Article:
DEATH OF A SALESMAN Royal Shakespeare Theatre, Stratford upon Avon


The greatest plays keep their truth but strike you differently every time. I saw Arthur Miller’s masterpiece at twenty, then ten years ago was electrified by Brian Dennehy’s Willy Loman in London. Now comes a different emotional hit in Gregory Doran’s RSC production, with Antony Sher as the failing, suicidal hero.
Different, not because any one production is more faithful, but merely because of one’s own attrition, life and loss as decades tick by. “Everyone cries at the end” said a confident voice in the tea-bar beforehand. But for some of us the most wrenching, releasing moments are earlier, and we are finally just glad Willy is out of the terrible race. Ah, the beauty of theatre: quiet private revelations in a public space.
Still, when he says “I still feel kinda temporary about myself”, who – at any age – does not shiver a brief “yes..”? Thoreau’s spoke of “’lives of quiet desperation…men who go to the grave with the song still in them.” The strength of Sher’s performance is that for all his grouchy hopelessness and enslavement to the big-man myth, when he plants his carrot-seeds, exults in his DIY or sees the moon between the looming towers we hear the faint flutelike song within him.

Set in 1949 Brooklyn, it is famously a condemnation of the business ethic of the time, the dream of a big desk in a big office for a big man. Yet it buzzes with topicality: we too are a culture where everyone must sell to live, “riding on a smile and a shoeshine”. Loman ‘off-salary’ is effectively on a zero-hours contract. His troubled son Biff took a wrong turn when he flunked one exam, didn’t get to university and has never settled to a job. Everyone’s mortgaged, and children fail to launch: “Ya finally own it and there’s no-one to live in it”. Topical all the way.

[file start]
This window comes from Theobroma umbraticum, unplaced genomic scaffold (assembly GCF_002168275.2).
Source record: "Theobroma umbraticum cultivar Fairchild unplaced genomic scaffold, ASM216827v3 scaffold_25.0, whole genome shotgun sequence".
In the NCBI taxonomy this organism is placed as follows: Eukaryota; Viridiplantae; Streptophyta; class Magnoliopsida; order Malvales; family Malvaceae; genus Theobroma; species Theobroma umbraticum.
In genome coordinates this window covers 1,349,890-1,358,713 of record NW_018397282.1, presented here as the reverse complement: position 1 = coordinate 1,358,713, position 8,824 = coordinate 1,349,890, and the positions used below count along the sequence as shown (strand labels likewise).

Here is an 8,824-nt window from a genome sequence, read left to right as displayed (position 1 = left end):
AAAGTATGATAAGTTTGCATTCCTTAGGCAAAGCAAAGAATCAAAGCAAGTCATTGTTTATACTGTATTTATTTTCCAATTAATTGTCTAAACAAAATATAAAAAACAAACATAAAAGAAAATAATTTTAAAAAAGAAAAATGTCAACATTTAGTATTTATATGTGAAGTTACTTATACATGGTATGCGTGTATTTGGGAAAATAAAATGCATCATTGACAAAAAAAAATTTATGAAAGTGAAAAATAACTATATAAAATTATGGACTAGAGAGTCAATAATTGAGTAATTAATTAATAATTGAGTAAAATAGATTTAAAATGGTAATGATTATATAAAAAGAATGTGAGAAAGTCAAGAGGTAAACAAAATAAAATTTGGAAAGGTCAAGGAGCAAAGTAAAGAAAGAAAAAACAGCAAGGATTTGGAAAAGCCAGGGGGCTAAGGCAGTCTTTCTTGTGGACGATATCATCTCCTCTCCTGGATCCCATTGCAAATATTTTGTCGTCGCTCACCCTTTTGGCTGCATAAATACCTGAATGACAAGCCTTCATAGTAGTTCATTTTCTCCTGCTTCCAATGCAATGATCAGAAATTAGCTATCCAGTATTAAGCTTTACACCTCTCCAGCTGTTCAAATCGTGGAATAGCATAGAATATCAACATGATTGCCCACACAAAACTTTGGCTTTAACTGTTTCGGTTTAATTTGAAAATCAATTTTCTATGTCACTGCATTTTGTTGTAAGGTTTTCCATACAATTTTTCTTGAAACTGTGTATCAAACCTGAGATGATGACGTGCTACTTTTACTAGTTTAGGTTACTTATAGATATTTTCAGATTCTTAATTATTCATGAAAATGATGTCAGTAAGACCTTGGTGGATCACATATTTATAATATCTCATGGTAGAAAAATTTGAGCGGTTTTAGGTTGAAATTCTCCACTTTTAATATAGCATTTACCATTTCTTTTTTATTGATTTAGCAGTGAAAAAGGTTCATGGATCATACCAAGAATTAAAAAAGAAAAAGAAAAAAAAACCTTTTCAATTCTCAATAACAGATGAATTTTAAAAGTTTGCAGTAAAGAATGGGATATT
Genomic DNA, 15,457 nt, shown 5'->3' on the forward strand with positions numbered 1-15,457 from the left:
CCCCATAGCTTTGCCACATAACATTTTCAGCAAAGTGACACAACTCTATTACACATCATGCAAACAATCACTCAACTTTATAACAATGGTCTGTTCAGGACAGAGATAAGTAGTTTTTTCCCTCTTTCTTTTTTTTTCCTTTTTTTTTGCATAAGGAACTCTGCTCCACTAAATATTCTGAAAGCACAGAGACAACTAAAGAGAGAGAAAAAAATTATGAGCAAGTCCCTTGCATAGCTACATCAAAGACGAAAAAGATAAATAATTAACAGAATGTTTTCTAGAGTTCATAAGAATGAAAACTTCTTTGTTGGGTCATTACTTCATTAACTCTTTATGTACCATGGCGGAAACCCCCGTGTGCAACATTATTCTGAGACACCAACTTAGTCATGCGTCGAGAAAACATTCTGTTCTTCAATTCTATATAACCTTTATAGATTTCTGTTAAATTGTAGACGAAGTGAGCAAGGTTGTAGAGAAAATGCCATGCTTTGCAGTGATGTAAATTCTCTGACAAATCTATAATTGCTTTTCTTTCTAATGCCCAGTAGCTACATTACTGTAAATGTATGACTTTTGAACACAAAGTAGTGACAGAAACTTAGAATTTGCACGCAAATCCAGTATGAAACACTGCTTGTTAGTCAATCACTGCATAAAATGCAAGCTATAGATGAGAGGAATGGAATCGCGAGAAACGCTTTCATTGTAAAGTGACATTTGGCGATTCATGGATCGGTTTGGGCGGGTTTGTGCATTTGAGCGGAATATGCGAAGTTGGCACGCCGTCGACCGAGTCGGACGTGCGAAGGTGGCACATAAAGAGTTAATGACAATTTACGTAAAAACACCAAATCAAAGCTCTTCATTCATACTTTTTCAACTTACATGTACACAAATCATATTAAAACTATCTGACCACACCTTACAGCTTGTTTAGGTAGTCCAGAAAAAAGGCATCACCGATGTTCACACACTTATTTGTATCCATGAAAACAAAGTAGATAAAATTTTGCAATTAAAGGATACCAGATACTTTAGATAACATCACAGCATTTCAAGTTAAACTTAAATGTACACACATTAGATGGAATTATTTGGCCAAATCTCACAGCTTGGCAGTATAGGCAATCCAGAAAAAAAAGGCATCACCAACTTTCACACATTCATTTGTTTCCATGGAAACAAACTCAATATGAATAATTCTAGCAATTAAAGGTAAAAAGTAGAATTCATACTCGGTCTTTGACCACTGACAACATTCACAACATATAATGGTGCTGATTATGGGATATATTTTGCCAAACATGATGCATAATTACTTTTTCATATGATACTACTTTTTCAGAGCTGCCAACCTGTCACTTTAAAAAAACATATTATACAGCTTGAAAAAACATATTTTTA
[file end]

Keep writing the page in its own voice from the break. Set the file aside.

But Miller sweeps wider, more grandly through the human endgame. Willy protests “I am well liked..” but alone with his wife Linda admits “People don’t seem to take to me..I’m fat and very foolish to look at”. Tubby and square, grainy and growling, Sher takes the early scenes slow and querulous, almost singsong, rising to intemperate Lear-like wrath and bouncing back to optimistic fatherhood during the flashbacks to earlier times with his boys – especially Biff the sports hero (Alex Hassell, changing age brilliantly). Stephen Brimson Lewis’ set is ingenious: lighting turns the towering new blocks transparent in memory or brings the pitiless rackety New York streets and offices forward. The ghostly figure of Uncle Ben (Guy Paul) wanders white-suited under an eerie light talking of Loman’s missed chances.

At the heart of it Harriet Walter is Linda, loving a small man who “can be just as exhausted as a great one” and to whom, in that immense central speech, she affirms “attention must be paid”. There are layers of effort and fear and love in every folding of her arms, every, heroic, desperate encouragement of Biff’s hopeless business plans. Anything to cheer Willy enough to live. His business unravelling is painful to watch: Tobias Beer gives us the restless young boss sacking him while playing with his new wire-recorder(more topicality – today it’d be an iWatch). Joshua Richards is heavily, solidly decent as the only friend, from whom Loman can hardly help.

The tragedy is greater than Greek, simply because he is no king, never was. “A man has got to add up to something” he cries. But with a roar of engines and sad thread of flutes (another wonderful Paul Englishby score) he is gone.

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rating  five    5 Meece Rating


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